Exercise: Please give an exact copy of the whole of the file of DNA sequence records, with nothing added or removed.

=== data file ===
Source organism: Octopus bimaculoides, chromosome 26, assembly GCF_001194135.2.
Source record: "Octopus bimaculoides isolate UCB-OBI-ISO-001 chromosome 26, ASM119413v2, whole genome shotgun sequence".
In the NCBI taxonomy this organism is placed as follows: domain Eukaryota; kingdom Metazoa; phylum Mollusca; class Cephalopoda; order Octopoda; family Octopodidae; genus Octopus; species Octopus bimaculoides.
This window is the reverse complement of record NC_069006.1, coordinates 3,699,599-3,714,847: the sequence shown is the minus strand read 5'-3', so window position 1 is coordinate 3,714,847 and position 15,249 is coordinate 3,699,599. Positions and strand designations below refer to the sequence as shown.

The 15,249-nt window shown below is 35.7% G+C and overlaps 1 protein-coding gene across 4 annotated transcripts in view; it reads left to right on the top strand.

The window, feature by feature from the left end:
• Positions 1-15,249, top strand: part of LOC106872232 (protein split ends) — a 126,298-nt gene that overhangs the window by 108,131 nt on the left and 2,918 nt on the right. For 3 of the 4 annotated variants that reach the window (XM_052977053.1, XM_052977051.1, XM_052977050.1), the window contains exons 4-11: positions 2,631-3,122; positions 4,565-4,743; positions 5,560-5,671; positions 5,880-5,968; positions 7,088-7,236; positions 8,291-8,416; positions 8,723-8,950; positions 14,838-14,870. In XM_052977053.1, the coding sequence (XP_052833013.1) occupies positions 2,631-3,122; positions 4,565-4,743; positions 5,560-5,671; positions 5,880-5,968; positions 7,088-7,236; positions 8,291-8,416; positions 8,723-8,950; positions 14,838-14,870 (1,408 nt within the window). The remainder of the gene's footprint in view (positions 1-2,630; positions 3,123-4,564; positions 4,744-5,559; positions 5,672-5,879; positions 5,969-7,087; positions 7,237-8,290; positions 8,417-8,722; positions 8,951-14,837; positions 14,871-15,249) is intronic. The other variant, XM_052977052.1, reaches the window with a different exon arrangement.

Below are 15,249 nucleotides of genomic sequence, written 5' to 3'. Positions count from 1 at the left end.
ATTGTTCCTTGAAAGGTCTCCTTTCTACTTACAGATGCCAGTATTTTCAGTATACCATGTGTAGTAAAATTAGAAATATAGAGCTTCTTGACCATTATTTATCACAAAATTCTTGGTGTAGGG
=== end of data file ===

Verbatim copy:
Source organism: Octopus bimaculoides, chromosome 26, assembly GCF_001194135.2.
Source record: "Octopus bimaculoides isolate UCB-OBI-ISO-001 chromosome 26, ASM119413v2, whole genome shotgun sequence".
In the NCBI taxonomy this organism is placed as follows: domain Eukaryota; kingdom Metazoa; phylum Mollusca; class Cephalopoda; order Octopoda; family Octopodidae; genus Octopus; species Octopus bimaculoides.
This window is the reverse complement of record NC_069006.1, coordinates 3,699,599-3,714,847: the sequence shown is the minus strand read 5'-3', so window position 1 is coordinate 3,714,847 and position 15,249 is coordinate 3,699,599. Positions and strand designations below refer to the sequence as shown.

The 15,249-nt window shown below is 35.7% G+C and overlaps 1 protein-coding gene across 4 annotated transcripts in view; it reads left to right on the top strand.

The window, feature by feature from the left end:
• Positions 1-15,249, top strand: part of LOC106872232 (protein split ends) — a 126,298-nt gene that overhangs the window by 108,131 nt on the left and 2,918 nt on the right. For 3 of the 4 annotated variants that reach the window (XM_052977053.1, XM_052977051.1, XM_052977050.1), the window contains exons 4-11: positions 2,631-3,122; positions 4,565-4,743; positions 5,560-5,671; positions 5,880-5,968; positions 7,088-7,236; positions 8,291-8,416; positions 8,723-8,950; positions 14,838-14,870. In XM_052977053.1, the coding sequence (XP_052833013.1) occupies positions 2,631-3,122; positions 4,565-4,743; positions 5,560-5,671; positions 5,880-5,968; positions 7,088-7,236; positions 8,291-8,416; positions 8,723-8,950; positions 14,838-14,870 (1,408 nt within the window). The remainder of the gene's footprint in view (positions 1-2,630; positions 3,123-4,564; positions 4,744-5,559; positions 5,672-5,879; positions 5,969-7,087; positions 7,237-8,290; positions 8,417-8,722; positions 8,951-14,837; positions 14,871-15,249) is intronic. The other variant, XM_052977052.1, reaches the window with a different exon arrangement.

Below are 15,249 nucleotides of genomic sequence, written 5' to 3'. Positions count from 1 at the left end.
ATTGTTCCTTGAAAGGTCTCCTTTCTACTTACAGATGCCAGTATTTTCAGTATACCATGTGTAGTAAAATTAGAAATATAGAGCTTCTTGACCATTATTTATCACAAAATTCTTGGTGTAGGG